Innovations in university physics teaching: There’s no silver bullet


  • Helen Georgiou The University of Sydney
  • Manjula D. Sharma The University of Sydney


At a time where University lecturers are facing unprecedented pressure from stakeholders to embrace innovative teaching and technologies, it is important to refer to and conduct educational research to ensure these innovations have the best chance at success. This poster presents findings from the second of two iterations of a trial involving one type of innovation- an Active Learning technique known as the Interactive Lecture Demonstration- that was implemented in the same thermodynamics module of a large first year physics cohort but by two different lecturers. A comprehensive assessment of the trial and a comparison between the two implementations took place and included comparisons of learning outcomes as measured by a Thermal Concepts Survey (TCS) and student engagement as measured by a newly developed tool known as the Lecture Activity and Student Engagement (LASE) tool. Results showed that each lecturer delivered the program in measurably different ways and that this had an effect on student learning outcomes, student attitudes towards the course, and their views on their own achievement. That the outcome of the two implementations varied in this way has consequences for almost all educational levels and highlights the role of academic educational research in lecturer support and development.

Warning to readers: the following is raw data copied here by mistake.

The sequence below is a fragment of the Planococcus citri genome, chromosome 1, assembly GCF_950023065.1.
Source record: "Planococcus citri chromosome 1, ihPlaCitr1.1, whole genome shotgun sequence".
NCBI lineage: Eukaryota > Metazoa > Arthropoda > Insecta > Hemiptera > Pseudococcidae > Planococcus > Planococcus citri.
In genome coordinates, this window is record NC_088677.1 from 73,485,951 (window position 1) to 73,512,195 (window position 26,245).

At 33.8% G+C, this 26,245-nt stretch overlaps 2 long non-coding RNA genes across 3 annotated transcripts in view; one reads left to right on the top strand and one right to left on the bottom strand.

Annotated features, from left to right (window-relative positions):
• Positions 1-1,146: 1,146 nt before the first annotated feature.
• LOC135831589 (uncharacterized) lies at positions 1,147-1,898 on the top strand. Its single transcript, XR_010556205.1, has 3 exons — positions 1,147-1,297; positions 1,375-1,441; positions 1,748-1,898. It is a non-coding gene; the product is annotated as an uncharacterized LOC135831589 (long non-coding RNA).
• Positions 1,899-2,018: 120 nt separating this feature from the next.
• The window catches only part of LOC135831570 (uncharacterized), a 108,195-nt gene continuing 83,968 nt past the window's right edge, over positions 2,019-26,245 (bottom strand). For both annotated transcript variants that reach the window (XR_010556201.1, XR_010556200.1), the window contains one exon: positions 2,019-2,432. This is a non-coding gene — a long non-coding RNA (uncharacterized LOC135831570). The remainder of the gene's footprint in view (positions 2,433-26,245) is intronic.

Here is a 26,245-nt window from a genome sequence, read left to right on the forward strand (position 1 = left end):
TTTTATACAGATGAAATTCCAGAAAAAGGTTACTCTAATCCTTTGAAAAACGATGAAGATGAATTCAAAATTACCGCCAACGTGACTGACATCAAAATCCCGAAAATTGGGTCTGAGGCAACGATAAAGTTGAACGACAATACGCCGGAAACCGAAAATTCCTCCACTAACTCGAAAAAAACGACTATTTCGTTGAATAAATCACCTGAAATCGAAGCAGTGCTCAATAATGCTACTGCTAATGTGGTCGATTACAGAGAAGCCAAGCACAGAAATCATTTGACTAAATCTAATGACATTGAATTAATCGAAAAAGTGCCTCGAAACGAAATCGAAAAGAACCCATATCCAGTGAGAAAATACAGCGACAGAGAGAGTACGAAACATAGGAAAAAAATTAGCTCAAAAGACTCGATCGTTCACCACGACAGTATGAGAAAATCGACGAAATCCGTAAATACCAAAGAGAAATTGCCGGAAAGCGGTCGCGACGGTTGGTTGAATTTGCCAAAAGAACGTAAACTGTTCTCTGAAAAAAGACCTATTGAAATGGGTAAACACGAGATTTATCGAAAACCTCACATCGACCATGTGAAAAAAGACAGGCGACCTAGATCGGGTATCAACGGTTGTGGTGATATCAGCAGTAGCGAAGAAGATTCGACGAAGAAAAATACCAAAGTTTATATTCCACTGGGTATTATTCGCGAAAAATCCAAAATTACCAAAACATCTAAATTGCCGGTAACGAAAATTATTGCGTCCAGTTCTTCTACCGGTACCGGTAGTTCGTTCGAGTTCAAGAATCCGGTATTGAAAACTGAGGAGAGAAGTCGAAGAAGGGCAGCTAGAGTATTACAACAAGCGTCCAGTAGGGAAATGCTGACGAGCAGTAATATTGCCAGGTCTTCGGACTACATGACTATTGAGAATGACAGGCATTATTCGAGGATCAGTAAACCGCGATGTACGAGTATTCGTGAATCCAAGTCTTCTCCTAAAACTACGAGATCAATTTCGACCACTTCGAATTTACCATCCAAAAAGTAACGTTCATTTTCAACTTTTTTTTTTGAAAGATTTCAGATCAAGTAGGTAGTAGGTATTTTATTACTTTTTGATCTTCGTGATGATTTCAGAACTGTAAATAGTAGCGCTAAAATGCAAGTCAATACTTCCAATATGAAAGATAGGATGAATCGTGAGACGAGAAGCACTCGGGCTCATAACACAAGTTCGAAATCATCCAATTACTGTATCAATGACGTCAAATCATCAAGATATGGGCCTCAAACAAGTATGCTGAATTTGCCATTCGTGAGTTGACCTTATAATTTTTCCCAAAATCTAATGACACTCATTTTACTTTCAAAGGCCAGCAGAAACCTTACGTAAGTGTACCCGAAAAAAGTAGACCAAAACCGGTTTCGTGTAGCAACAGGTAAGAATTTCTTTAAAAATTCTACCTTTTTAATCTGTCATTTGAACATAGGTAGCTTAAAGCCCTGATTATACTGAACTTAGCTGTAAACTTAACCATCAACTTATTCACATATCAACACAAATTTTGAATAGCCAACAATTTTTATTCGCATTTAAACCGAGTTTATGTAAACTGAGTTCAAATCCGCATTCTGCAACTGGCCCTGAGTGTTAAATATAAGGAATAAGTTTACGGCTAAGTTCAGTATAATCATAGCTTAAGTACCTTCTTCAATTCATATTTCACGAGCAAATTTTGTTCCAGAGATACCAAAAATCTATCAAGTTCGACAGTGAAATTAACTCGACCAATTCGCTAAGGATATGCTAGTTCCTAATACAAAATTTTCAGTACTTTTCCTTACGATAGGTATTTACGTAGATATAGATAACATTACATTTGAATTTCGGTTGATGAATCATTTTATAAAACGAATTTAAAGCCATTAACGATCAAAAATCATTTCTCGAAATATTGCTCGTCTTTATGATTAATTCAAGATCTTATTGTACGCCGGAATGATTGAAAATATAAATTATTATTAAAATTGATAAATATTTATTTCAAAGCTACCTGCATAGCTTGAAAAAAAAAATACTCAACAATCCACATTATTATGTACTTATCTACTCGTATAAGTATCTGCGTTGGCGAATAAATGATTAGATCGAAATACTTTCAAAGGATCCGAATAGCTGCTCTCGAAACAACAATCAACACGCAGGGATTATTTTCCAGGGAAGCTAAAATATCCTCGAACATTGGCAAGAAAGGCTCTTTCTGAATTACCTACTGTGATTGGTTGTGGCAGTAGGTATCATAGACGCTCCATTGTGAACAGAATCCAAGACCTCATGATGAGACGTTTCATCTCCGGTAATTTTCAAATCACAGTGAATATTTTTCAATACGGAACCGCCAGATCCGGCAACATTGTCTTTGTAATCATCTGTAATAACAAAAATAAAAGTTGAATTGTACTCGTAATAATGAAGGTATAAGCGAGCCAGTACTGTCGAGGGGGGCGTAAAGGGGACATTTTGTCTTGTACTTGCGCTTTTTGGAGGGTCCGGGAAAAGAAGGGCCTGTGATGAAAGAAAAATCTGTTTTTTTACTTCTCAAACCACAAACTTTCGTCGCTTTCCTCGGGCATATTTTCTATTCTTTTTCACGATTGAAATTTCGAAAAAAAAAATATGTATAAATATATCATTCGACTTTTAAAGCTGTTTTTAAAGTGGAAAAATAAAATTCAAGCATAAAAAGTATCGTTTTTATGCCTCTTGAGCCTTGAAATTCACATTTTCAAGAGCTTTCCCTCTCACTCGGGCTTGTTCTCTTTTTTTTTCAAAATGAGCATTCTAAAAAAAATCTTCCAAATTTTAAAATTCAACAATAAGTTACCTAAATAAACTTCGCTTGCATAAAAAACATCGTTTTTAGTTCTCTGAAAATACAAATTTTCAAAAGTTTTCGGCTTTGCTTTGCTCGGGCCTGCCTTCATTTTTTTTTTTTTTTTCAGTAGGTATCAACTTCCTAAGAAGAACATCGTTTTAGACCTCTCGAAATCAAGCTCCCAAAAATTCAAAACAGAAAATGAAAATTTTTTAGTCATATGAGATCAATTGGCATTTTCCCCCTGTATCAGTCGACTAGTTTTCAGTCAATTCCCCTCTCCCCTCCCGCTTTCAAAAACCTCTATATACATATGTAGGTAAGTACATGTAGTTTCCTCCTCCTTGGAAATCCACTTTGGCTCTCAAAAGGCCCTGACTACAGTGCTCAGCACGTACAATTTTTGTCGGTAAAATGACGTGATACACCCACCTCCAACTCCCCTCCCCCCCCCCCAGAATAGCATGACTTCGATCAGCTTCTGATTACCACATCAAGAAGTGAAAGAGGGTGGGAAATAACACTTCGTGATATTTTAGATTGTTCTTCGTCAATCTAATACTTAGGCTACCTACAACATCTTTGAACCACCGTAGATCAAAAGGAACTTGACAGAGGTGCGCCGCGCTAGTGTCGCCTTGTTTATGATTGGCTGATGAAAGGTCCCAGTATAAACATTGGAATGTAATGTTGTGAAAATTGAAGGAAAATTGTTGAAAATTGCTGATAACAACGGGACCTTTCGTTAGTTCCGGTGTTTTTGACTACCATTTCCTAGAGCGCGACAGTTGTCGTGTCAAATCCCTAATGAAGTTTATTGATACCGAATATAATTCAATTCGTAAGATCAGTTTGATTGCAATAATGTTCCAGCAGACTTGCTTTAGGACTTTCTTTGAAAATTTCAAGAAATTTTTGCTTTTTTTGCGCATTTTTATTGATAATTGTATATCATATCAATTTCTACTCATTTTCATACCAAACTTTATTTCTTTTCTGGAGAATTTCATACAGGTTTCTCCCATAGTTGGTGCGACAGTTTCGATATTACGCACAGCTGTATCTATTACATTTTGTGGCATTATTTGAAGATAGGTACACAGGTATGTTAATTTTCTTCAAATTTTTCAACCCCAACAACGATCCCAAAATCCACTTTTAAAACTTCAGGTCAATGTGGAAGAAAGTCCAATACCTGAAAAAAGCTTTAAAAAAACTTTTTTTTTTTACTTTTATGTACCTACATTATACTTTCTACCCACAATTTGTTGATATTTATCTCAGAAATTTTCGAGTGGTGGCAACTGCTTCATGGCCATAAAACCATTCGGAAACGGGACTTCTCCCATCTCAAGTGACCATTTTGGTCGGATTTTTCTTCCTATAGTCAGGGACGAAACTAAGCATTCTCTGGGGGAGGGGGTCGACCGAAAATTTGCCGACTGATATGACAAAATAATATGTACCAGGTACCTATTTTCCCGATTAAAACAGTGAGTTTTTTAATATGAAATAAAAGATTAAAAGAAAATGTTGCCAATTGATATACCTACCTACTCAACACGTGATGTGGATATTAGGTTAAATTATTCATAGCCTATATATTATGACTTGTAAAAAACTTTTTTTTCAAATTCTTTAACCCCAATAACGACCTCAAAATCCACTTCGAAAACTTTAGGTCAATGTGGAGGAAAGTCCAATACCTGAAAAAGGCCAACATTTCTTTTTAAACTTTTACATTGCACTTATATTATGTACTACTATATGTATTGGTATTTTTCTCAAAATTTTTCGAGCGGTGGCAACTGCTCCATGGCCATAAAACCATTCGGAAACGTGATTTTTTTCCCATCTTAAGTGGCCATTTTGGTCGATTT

Author Biographies

Helen Georgiou, The University of Sydney

PhD student, School of Physics

Manjula D. Sharma, The University of Sydney

Director, IISME Associate Professor, School of Physics